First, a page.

The District borders Khunti in the North; Saraikela-Kharsawan in the East; Simdega (all three in Jharkhand) and Sundargarh (in Odisha) to the West; and Keonjhar and Mayurbhanj districts of Odisha on the South. The steep mountains and deep forests in the District make it a formidable challenge for SFs.

Significantly, all these bordering Districts (barring Keonjhar and Mayurbhanj) as well as West Singhbhum,  are among the 90 Districts in 11 States listed as LWE affected, according to a Government release of February 5, 2019.

Further, Khunti and Simdega, along with West Singhbhum, fall among the ‘30 worst Maoist-affected’ Districts, across seven states in the country, according to the Union Ministry of Home Affairs (UMHA).

West Singhbhum is also listed as one of the Aspirational Districts included in the ‘Aspirational Districts Programme’.

The programme focuses on five main themes – Health & Nutrition, Education, Agriculture & Water Resources, Financial Inclusion & Skill Development, and Basic Infrastructure – which have a direct bearing on the quality of life and economic productivity of citizens.

Not surprisingly, the Maoists always had a strong base in the District. However, after facing reverses in their erstwhile stronghold in the Saranda Forest in the District, the Maoists reportedly shifted to the adjoining Sundargarh District of Odisha. Several Maoist cadres hid themselves in the villages in Saranda in the guise of cultivators.

Worryingly, however, a November 25, 2019, report observed that the Maoists were trying to re-infiltrate the District through the porous Sundargarh border linking up to the Saranda Forest. Working on a changed strategy, the Maoists move in small groups, occasionally using the forests under Bisra Police Station limits and the Bonai sub-division on the Sundargarh side of the border, as hideouts.

Indeed, a February 4, 2020, report observed that, in an attempt to step up activities and violence in eastern India, particularly Bihar and Jharkhand, prominent CPI-Maoist leaders such as Nambala Keshav Rao aka Basavraj, held a meeting in Saranda forests of West Singhbhum District, in which they decided to replace the ageing Prashant Bose aka Kishan da (74) with Ranjit Bose aka Kabir (63). The latter is known for his expertise in mobilising masses against SFs, and carries a bounty of INR 10 million on his head.


Meanwhile, Raj Kumar, Inspector General (IG), Jharkhand Sector, CRPF, stated on April 7, 2020:

“The recent incidents in the District vis a vis the State demonstrate that they (the Maoists) are active. The tri-junction of Ranchi, Khunti, and West Singhbhum Districts, the Parasnath Hills in Giridih and Budha Pahar in Bokaro, are some of the rebel hotspots in the State.”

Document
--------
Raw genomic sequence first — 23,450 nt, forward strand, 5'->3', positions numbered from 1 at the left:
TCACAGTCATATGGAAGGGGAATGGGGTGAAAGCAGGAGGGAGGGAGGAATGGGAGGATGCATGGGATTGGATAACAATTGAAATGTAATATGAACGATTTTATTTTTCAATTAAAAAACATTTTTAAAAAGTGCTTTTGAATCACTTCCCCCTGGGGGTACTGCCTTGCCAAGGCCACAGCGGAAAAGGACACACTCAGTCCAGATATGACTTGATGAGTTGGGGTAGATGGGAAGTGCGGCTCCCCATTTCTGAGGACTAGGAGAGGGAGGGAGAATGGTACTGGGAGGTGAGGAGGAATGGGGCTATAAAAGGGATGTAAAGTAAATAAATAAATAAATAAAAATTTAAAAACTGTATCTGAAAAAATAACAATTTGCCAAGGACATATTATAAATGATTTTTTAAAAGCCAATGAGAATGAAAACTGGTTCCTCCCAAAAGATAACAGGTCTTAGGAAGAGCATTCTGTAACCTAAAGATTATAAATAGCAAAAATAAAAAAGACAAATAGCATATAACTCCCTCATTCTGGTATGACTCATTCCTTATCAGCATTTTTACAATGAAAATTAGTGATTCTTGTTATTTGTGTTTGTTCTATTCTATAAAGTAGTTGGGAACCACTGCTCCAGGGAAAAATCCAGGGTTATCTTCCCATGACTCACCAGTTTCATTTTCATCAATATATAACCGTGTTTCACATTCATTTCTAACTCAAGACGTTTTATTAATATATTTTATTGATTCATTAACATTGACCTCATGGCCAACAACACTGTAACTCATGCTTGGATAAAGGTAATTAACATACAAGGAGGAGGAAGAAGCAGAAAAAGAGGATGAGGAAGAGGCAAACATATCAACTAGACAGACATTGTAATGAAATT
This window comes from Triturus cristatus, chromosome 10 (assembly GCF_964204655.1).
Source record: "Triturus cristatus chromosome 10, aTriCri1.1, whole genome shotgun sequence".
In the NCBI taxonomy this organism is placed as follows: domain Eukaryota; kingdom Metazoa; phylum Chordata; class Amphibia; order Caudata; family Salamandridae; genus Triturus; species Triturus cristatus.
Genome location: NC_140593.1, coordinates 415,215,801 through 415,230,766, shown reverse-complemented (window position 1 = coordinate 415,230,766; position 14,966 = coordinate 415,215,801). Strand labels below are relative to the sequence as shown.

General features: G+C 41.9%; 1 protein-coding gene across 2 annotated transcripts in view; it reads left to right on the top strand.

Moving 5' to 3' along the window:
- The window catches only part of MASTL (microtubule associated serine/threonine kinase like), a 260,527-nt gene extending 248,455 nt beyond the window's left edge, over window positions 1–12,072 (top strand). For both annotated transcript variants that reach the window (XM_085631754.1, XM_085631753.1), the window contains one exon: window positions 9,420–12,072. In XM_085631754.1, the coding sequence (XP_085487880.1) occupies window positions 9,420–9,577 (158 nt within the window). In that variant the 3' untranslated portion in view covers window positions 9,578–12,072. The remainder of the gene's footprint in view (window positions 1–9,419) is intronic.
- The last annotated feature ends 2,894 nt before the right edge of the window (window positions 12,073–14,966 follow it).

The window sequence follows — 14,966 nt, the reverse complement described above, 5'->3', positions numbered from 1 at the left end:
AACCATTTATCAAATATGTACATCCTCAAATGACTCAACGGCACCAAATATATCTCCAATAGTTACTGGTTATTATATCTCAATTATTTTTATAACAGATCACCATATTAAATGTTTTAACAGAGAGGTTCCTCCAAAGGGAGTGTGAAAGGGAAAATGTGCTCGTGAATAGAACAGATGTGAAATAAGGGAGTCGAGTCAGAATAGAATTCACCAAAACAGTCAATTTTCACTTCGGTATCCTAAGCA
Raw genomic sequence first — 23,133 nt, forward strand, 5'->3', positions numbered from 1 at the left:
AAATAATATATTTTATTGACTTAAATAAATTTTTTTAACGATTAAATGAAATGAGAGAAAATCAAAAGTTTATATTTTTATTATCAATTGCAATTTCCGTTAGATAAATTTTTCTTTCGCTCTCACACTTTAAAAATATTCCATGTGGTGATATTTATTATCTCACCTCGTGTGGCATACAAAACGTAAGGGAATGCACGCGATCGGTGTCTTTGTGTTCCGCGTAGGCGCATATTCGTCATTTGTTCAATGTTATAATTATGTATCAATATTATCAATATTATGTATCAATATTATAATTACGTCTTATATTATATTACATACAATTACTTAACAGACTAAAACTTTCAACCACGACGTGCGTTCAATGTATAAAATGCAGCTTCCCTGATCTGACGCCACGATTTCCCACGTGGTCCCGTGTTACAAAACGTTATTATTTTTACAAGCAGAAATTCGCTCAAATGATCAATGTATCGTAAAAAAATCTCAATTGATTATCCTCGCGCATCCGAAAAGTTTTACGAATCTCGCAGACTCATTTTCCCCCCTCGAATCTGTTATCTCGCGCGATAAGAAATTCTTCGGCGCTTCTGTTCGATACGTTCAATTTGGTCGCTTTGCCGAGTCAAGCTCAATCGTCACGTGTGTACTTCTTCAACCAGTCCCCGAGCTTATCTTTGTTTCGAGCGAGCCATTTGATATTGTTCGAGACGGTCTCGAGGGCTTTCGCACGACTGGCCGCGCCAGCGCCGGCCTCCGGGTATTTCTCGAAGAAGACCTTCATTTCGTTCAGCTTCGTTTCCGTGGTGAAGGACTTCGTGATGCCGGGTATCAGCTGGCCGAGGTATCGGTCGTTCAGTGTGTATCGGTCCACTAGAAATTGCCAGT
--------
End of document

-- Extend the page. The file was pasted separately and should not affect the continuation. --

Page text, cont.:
Further, according to an April 5, 2020, report, intelligence sources have revealed that the Maoists have restarted influencing the local residents in the District to come into the LWE fold. The report mentioned that the rebels were targeting areas in Sonua, Goelkera and Porahat region of West Singhbhum District to extend their base.

Following intelligence inputs, SFs have now been asked to intensify anti-insurgency operations in the District. On April 6, 2020, Jharkhand Finance Minister Rameshwar Oraon categorically stated, “The Police have been given complete freedom to rein in crime and Naxal incidents.”

On the ground, the administration has increased Police patrolling in the border areas of the District and has also deployed increased numbers of paramilitary personnel in areas of a potential attack.

Further, a May 4, 2020, report noted, the State Police has set up six CRPF camps at Saranda and another six are in the process of being installed.

The Maoists are desperate to regain their stronghold in West Singhbhum, creating a resurgent challenge for the SFs along the poorly governed inter-State border areas.

Disclaimer: The facts and opinions expressed in this article are strictly the personal opinions of the author. League of India does not assume any responsibility or liability for the accuracy, completeness, suitability, or validity of any information in this article.

Published with permission from South Asia Intelligence Review of the South Asia Terrorism Portal.

Dr Indrajit Sharma

Indrajit Sharma is associated with the South Asia Terrorism Portal at the Institute for Conflict Management, a New Delhi based think tank focusing on Conflict and Terrorism in South Asia. He holds an M.Phil. and a PhD in Security Studies from Central University of Gujarat, Gandhinagar, India.

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INTERNAL CHALLENGES

India: Many Battle Points, One Brittle Peace

Negligence at this stage could facilitate the resurgence of forces inimical to India.

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The average terrorism/insurgency-linked fatalities per day in India dropped to 1.38 during the first four months and three days of 2020 (data till May 3, 2020), from 2.13 during the corresponding period of 2019. This is the lowest daily average fatality recorded during this period of the year since 1986. A previous low of 1.95 was recorded in January-May 1, 2015.

Significantly, the daily average fatality through 2019 worked out at 1.44, the lowest at least since 1986. A previous low of 1.99 was recorded in 2015. In 2018, the average stood at 2.57.

2019 recorded the lowest fatalities in a year since 1986. There was a total of 621 fatalities [159 civilians, 132 Security Force (SF) personnel, and 330 terrorists/insurgents] in 2019. Since 1986, a previous low of 729 fatalities was recorded in 2015. 2018 accounted for 940 fatalities. 2020 has so far accounted for 179 fatalities.